Anything For





©2010 The Angst Guy (

Daria and associated characters are ©2010 MTV Networks



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Synopsis: A Mother’s Day fanfic about a favorite niece who discovers her favorite aunt was more important in her life than she had guessed.


Author's Notes: This fanfic has a curious history of false starts. It was originally a response to Mahna Mahna’s Iron Chef of September 2003, asking for fanfics based on the end-credit alter egos from the Daria show. The opening of this story appeared on PPMB in October 2003, but it was unfinished and went in a different direction. I’d meant for this to be a short follow-on to an earlier fanfic, “Smoking Mirror” (a Jane/Mack shipper), but it mutated and became something else.

       The roots of the tale grew from a challenge by Ruthless Bunny on SRMB, having to do with Jane Lane becoming a cheerleader, but all of those parts of the story disappeared in time, instead spawning the fanfic “Sudden Death Overtime.” Other Iron Chefs pushed the story into different forms, but those paths were dropped. The present tale is in response to a PPMB Iron Chef challenge put out by Angelboy in May 2006, asking for stories in which a cast member tries to do something special for their mother—a challenge that was not met exactly but, hopefully, is close enough.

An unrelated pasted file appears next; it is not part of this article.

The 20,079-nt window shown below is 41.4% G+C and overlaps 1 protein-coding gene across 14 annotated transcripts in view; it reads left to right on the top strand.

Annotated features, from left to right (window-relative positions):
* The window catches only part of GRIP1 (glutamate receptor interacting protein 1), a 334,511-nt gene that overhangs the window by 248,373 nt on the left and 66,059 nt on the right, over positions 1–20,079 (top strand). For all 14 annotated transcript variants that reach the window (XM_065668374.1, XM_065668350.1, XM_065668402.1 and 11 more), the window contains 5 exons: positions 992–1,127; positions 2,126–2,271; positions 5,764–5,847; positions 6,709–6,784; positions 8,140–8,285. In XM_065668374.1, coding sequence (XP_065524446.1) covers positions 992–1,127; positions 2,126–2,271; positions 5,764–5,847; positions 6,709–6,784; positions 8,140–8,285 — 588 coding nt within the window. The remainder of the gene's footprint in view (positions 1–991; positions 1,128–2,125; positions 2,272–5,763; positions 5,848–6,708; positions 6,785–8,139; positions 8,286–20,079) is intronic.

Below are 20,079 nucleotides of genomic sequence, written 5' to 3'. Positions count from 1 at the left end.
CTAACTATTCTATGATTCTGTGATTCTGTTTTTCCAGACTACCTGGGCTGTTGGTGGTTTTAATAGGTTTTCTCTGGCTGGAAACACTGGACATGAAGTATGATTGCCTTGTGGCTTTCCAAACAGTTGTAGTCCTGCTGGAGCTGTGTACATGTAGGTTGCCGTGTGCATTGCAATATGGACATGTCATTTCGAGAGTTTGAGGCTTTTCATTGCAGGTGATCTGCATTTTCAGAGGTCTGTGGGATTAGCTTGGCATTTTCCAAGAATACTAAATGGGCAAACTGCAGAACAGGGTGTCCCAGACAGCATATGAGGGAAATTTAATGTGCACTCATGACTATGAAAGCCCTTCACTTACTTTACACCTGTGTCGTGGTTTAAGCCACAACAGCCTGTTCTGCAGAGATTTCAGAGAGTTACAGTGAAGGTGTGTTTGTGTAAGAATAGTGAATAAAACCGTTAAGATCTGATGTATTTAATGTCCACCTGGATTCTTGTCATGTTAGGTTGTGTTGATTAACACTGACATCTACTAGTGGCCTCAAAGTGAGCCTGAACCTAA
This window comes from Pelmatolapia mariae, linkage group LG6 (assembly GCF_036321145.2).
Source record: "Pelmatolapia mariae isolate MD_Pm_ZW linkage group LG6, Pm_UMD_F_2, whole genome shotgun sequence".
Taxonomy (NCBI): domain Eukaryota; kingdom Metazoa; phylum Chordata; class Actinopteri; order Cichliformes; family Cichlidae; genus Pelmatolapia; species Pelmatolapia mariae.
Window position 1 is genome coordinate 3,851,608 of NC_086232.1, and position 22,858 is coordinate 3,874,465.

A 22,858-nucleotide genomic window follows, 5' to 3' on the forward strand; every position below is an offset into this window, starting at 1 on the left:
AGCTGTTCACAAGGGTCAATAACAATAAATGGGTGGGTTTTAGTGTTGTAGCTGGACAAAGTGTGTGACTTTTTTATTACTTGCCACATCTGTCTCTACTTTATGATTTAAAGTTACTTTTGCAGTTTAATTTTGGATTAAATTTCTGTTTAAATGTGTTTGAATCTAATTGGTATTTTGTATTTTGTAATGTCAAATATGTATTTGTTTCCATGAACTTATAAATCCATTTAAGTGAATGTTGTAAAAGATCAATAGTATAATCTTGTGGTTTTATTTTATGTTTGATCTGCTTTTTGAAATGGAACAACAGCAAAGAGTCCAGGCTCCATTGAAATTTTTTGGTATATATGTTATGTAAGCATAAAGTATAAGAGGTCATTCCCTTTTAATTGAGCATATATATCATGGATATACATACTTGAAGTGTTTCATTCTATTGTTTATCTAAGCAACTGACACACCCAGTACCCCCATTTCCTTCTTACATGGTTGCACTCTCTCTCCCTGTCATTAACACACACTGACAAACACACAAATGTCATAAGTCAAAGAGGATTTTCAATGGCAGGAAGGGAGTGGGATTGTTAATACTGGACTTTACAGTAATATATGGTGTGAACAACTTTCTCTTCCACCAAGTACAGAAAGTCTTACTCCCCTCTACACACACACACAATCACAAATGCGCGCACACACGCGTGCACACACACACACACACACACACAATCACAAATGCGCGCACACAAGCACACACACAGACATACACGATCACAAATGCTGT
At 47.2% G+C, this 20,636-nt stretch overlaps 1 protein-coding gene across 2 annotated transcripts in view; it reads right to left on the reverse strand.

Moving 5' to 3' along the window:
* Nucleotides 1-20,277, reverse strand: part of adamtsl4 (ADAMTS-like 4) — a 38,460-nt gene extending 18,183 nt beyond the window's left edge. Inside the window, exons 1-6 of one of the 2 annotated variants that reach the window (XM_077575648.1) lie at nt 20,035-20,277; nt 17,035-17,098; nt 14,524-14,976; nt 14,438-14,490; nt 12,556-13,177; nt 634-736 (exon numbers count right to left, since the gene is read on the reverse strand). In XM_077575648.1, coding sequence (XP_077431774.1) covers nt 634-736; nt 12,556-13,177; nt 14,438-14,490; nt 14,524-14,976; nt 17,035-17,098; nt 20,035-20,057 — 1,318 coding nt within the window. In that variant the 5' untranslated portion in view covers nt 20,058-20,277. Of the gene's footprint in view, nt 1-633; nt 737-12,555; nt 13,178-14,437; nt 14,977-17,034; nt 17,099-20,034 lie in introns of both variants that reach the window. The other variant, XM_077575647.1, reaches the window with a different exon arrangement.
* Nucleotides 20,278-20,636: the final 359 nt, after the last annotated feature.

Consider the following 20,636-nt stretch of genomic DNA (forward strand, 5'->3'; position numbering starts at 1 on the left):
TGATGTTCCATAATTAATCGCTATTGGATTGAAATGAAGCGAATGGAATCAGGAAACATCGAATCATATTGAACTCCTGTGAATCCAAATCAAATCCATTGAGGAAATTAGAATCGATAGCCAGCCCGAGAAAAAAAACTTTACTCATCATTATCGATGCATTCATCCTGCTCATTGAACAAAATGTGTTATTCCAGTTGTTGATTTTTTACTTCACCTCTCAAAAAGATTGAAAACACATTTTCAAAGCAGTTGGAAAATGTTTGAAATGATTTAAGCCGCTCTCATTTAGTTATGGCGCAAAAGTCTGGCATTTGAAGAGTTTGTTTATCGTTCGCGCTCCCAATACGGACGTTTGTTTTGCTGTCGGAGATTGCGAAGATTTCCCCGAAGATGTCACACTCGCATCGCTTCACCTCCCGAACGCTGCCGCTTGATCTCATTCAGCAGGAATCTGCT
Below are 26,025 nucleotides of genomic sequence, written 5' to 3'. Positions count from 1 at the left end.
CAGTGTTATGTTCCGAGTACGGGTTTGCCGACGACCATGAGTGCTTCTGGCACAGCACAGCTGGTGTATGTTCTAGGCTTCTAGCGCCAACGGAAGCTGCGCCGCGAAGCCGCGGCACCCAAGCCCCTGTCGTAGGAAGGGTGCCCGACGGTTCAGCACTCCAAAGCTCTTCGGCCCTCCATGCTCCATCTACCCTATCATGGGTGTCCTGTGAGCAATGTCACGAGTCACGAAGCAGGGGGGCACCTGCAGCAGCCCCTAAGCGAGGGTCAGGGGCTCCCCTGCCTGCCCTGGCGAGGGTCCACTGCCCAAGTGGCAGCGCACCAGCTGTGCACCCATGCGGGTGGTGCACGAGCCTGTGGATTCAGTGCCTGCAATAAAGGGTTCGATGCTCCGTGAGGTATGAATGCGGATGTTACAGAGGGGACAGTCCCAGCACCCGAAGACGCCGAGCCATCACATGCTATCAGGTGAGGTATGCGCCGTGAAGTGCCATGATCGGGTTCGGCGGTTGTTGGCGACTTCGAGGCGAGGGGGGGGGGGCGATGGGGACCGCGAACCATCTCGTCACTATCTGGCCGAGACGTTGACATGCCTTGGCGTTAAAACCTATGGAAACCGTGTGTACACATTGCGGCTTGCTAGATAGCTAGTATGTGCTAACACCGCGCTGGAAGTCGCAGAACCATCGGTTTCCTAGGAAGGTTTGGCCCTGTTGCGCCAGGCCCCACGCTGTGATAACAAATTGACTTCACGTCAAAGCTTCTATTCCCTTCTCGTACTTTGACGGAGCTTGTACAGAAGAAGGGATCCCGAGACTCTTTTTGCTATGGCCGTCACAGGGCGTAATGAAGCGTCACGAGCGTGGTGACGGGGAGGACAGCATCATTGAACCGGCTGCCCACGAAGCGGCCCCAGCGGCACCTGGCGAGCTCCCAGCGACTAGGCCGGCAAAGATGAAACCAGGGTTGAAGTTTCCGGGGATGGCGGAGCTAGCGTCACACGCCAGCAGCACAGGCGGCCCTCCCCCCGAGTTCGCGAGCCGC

The MTV alter-ego picture on which this story is based is the one showing Jane Lane as an African-American basketball player—which here becomes Atalanta Dee Mackenzie.



Acknowledgements: Special thanks go out to Mahna Mahna and Angelboy for their challenges, which guided this tale’s telling most strongly, and to Brandon League, for his error-finding abilities that save me from embarrassment.








       Sheets of gray rain drummed against the kitchen windows, threatening to continue for hours more, but Atalanta Dee Mackenzie’s attention was focused squarely on her poker hand. Her dark brown eyes narrowed as she frowned. Her card hand was quite good, but she wasn’t about to let her opponent know it. She glanced at her favorite aunt, who sat across the table and looked at her own cards with an impassive face. It was just after two o’clock on a dreary Saturday afternoon in May, and nothing would happen until five, when she and her aunt planned to either go out for pizza or order it, then plug in some really bad movies and see which one of them left the room first. Atalanta decided this was as good a time as any to have that special niece-to-aunt talk.